By Juan Cole
Palestine’s President Mahmoud Abbas. Cabinet Office (CC BY-NC-ND 2.0)
This post originally ran on Juan Cole’s Web page.
Palestine president Mahmoud Abbas on Tuesday signed some 15 international treaties and UN legal instruments, including the Geneva Conventions, in preparation for going to the International Criminal Court over Israel’s illegal flooding of hundreds of thousands of Israeli squatters into the West Bank. These squatters have for the most part never paid Palestinians for the land on which they build their homes. They completely exclude Palestinians from their colonies on Palestinian land. Often they prevent Palestinian farmers from harvesting their crops near the settlements. They commit vandalism against Palestinian property and sometimes just shoot down Palestinian civilians. Over time, they aim to make an Palestinian state impossible by turning it prospective territory into Swiss cheese.
I wrote last month,
“In an important speech carried in Arabic by WAFA on March 12, Mahmoud Abbas explained that his commitment to the negotiations was time-bound, for a nine-month period, while Kerry tried to hammer out an agreement, especially on security and borders. Quotes below are from a USG translation carried by BBC Monitoring.
Abbas said that there was another negotiating track, completely distinct from the first, having to do with the Palestinian request that Israel release 104 prisoners in 4 groups. These prisoners had been arrested before 1993, i.e. before the Oslo Peace Accord. Basically he was pledging, he said, to forgo any resort to the International Criminal Court as a newly minted non-member observer state at the United Nations, for nine months if Israel would release these prisoners. This second track had, he said, nothing whatsoever to do with the first. That is, Israel was just buying time for its illegal settlement of Occupied Palestinian land by releasing the prisoners.”
The Israelis had pledged to release over 100 prisoners, but balked at letting the last group of 25 or so go unless Abbas agreed to extend negotiations past the deadline of April 29. These were prisoners jailed before the 1993 Oslo peace accords (on all the provisions of which Israel has by now reneged). It is not clear why the PLO had been willing to forgo the powerful tool of going to UN institutions for the release of 125 prisoners (Israel holds thousands).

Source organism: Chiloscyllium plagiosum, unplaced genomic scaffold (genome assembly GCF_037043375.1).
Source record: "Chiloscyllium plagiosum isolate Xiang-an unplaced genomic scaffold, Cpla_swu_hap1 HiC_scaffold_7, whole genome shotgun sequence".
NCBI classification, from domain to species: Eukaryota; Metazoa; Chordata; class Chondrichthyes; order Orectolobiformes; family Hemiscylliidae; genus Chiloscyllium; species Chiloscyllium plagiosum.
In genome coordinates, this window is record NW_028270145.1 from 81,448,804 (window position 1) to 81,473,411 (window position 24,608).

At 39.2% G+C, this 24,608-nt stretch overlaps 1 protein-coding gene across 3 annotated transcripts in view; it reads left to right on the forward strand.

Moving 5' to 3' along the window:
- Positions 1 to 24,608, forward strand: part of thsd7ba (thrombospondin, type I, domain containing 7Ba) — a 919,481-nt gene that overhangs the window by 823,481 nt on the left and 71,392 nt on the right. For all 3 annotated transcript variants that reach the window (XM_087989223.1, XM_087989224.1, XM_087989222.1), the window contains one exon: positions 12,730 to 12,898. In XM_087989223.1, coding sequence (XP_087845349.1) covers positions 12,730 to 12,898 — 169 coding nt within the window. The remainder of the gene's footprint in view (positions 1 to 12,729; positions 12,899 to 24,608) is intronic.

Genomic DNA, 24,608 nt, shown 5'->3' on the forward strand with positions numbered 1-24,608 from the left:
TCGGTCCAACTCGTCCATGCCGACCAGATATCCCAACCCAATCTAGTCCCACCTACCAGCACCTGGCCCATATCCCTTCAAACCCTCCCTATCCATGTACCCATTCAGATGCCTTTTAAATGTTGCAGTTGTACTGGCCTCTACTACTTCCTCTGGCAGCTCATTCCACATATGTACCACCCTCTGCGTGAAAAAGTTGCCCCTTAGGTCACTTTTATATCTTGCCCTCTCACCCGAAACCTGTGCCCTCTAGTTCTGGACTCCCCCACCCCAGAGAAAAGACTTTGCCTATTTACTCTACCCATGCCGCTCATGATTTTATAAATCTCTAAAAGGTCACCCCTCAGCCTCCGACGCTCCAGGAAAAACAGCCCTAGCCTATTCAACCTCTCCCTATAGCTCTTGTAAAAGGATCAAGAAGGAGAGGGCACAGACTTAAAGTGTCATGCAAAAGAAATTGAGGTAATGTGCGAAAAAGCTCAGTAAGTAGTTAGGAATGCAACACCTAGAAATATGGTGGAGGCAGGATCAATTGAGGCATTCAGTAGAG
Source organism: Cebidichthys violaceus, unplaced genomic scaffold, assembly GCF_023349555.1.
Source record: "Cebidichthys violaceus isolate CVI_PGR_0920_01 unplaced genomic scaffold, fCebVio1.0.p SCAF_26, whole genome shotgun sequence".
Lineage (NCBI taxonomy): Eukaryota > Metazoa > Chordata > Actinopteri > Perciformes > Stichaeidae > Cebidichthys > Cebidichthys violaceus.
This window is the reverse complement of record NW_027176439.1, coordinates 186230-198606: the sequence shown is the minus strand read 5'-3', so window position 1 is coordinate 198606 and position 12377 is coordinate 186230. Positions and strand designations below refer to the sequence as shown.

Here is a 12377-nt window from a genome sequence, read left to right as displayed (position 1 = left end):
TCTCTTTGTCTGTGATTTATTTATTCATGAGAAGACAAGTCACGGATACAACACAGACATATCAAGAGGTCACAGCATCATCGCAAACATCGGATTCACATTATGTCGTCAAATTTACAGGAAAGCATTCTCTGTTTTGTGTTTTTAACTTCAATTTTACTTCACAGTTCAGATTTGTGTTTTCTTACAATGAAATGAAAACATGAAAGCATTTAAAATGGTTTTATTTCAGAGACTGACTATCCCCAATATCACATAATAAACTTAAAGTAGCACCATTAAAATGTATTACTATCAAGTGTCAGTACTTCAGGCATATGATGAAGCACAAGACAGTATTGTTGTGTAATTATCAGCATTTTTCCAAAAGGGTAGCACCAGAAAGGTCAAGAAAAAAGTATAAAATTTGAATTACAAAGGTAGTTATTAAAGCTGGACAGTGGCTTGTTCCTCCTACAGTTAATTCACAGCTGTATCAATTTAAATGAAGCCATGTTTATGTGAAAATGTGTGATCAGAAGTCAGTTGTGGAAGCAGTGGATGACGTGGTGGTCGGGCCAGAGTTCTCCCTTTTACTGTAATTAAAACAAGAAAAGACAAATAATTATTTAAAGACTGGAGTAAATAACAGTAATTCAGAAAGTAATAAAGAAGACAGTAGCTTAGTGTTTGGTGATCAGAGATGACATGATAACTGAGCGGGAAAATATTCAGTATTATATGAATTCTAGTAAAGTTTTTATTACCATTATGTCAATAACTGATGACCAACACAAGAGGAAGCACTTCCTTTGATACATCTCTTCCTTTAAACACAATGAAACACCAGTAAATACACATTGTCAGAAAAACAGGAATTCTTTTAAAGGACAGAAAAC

The Palestinians maintain that the prisoner release is completely unrelated to the final status negotiations over the shape of a Palestinian state, and that the quid pro quo there was that they had put off going to the UN, not that they were involved in negotiations. So when the Israelis declined to release the last group on schedule, the Palestinians signed the UN instruments and treaties that would strengthen their hand when and if they take their case to the International Criminal Court. They are also joining more UN agencies and committees, something both Israel and the US have opposed, since they don’t want Palestine recognized as a state by the international community before Israel itself can set the terms for such a state.
The ICC was established by the 2002 Rome Statute, so that previous generations of Palestinians would not have been able to resort to it. Even then, it could only take up cases of member nations, and since Israel had not signed the treaty and Palestine was not a member state, the ICC could not consider the case of Palestine until recently. Another way a non-member state can be taken to the ICC is if the UN Security Council forwards a case to it. But the US screws over the Palestinians by consistently vetoing any UNSC ruling against Israel.
When the United Nations General Assembly voted in 2012 to admit Palestine as a non-member UN observer state (the same status as the Vatican enjoys), however, it opened the door for Palestine to take Israel’s squatting policy to the ICC. Palestine as an observer state can sign the Rome Statute and can initiate a case against Israel. Previous to 2012, Palestinians had no standing before the court since they were not recognized as a state at all.
The Palestinian leadership is said to have unanimously backed Abbas in taking this step.
Abbas said, “We do not want to use this right against anyone, and do not want a confrontation with America. For we have an excellent relationship with it.” He praised Secretary of State John Kerry for his energetic diplomacy on the issue.
“We just could find no other path forward.” Given Israeli footdragging on the prisoner release, Abbas said, he was going to join UN organizations and agencies. He had agreed to put that off for 9 months, but that period has come to a close.
Palestine has gained nothing from the negotiations, since Israel has increased the size of the settlements and announced thousands of new housing units on Palestinian land since August when they began. In essence, Israel has been grabbing up the very territory over which the negotiations are being held– sort of like if you’re talking with friend how to share a piece of cake when suddenly he starts eating it up.
PBS Newshour: “U.S.-led Mideast peace negotiations hit new hurdle”
Cabinet Office (CC BY-NC-ND 2.0)